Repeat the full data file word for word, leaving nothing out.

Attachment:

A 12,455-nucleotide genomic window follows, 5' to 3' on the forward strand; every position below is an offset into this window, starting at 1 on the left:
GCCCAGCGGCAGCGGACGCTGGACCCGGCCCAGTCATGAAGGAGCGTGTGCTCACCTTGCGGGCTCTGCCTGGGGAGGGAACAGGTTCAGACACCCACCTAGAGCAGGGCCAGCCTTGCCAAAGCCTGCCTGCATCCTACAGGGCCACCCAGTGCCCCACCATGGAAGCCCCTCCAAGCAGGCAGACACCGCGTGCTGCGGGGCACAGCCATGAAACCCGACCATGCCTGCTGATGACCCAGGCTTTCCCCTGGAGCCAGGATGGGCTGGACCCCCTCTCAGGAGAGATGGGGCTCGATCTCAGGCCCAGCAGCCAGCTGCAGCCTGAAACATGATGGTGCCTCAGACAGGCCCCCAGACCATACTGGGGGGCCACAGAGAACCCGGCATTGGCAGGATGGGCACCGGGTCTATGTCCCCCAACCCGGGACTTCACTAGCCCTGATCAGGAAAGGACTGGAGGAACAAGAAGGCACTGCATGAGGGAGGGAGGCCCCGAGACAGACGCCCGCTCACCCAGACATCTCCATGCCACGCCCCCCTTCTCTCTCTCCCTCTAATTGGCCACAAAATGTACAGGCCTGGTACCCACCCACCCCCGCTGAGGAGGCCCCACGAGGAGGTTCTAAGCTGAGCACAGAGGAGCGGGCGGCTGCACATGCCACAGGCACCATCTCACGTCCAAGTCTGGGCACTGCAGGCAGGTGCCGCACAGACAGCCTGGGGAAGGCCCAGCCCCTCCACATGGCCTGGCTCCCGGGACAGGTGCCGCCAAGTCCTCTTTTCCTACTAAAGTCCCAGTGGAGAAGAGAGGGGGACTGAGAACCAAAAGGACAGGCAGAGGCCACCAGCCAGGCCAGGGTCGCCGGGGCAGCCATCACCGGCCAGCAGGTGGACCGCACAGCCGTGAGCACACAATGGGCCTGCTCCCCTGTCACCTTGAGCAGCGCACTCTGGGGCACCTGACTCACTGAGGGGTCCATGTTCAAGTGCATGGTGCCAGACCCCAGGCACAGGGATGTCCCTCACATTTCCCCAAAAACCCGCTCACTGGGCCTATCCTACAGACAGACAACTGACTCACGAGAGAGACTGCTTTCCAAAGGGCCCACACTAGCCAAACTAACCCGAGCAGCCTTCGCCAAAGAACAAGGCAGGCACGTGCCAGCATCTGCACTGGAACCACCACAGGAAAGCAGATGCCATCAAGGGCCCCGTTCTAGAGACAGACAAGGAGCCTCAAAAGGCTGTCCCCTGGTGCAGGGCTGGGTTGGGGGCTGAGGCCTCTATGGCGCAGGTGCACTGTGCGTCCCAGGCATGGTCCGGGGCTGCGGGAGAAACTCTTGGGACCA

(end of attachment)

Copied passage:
A 12,455-nucleotide genomic window follows, 5' to 3' on the forward strand; every position below is an offset into this window, starting at 1 on the left:
GCCCAGCGGCAGCGGACGCTGGACCCGGCCCAGTCATGAAGGAGCGTGTGCTCACCTTGCGGGCTCTGCCTGGGGAGGGAACAGGTTCAGACACCCACCTAGAGCAGGGCCAGCCTTGCCAAAGCCTGCCTGCATCCTACAGGGCCACCCAGTGCCCCACCATGGAAGCCCCTCCAAGCAGGCAGACACCGCGTGCTGCGGGGCACAGCCATGAAACCCGACCATGCCTGCTGATGACCCAGGCTTTCCCCTGGAGCCAGGATGGGCTGGACCCCCTCTCAGGAGAGATGGGGCTCGATCTCAGGCCCAGCAGCCAGCTGCAGCCTGAAACATGATGGTGCCTCAGACAGGCCCCCAGACCATACTGGGGGGCCACAGAGAACCCGGCATTGGCAGGATGGGCACCGGGTCTATGTCCCCCAACCCGGGACTTCACTAGCCCTGATCAGGAAAGGACTGGAGGAACAAGAAGGCACTGCATGAGGGAGGGAGGCCCCGAGACAGACGCCCGCTCACCCAGACATCTCCATGCCACGCCCCCCTTCTCTCTCTCCCTCTAATTGGCCACAAAATGTACAGGCCTGGTACCCACCCACCCCCGCTGAGGAGGCCCCACGAGGAGGTTCTAAGCTGAGCACAGAGGAGCGGGCGGCTGCACATGCCACAGGCACCATCTCACGTCCAAGTCTGGGCACTGCAGGCAGGTGCCGCACAGACAGCCTGGGGAAGGCCCAGCCCCTCCACATGGCCTGGCTCCCGGGACAGGTGCCGCCAAGTCCTCTTTTCCTACTAAAGTCCCAGTGGAGAAGAGAGGGGGACTGAGAACCAAAAGGACAGGCAGAGGCCACCAGCCAGGCCAGGGTCGCCGGGGCAGCCATCACCGGCCAGCAGGTGGACCGCACAGCCGTGAGCACACAATGGGCCTGCTCCCCTGTCACCTTGAGCAGCGCACTCTGGGGCACCTGACTCACTGAGGGGTCCATGTTCAAGTGCATGGTGCCAGACCCCAGGCACAGGGATGTCCCTCACATTTCCCCAAAAACCCGCTCACTGGGCCTATCCTACAGACAGACAACTGACTCACGAGAGAGACTGCTTTCCAAAGGGCCCACACTAGCCAAACTAACCCGAGCAGCCTTCGCCAAAGAACAAGGCAGGCACGTGCCAGCATCTGCACTGGAACCACCACAGGAAAGCAGATGCCATCAAGGGCCCCGTTCTAGAGACAGACAAGGAGCCTCAAAAGGCTGTCCCCTGGTGCAGGGCTGGGTTGGGGGCTGAGGCCTCTATGGCGCAGGTGCACTGTGCGTCCCAGGCATGGTCCGGGGCTGCGGGAGAAACTCTTGGGACCA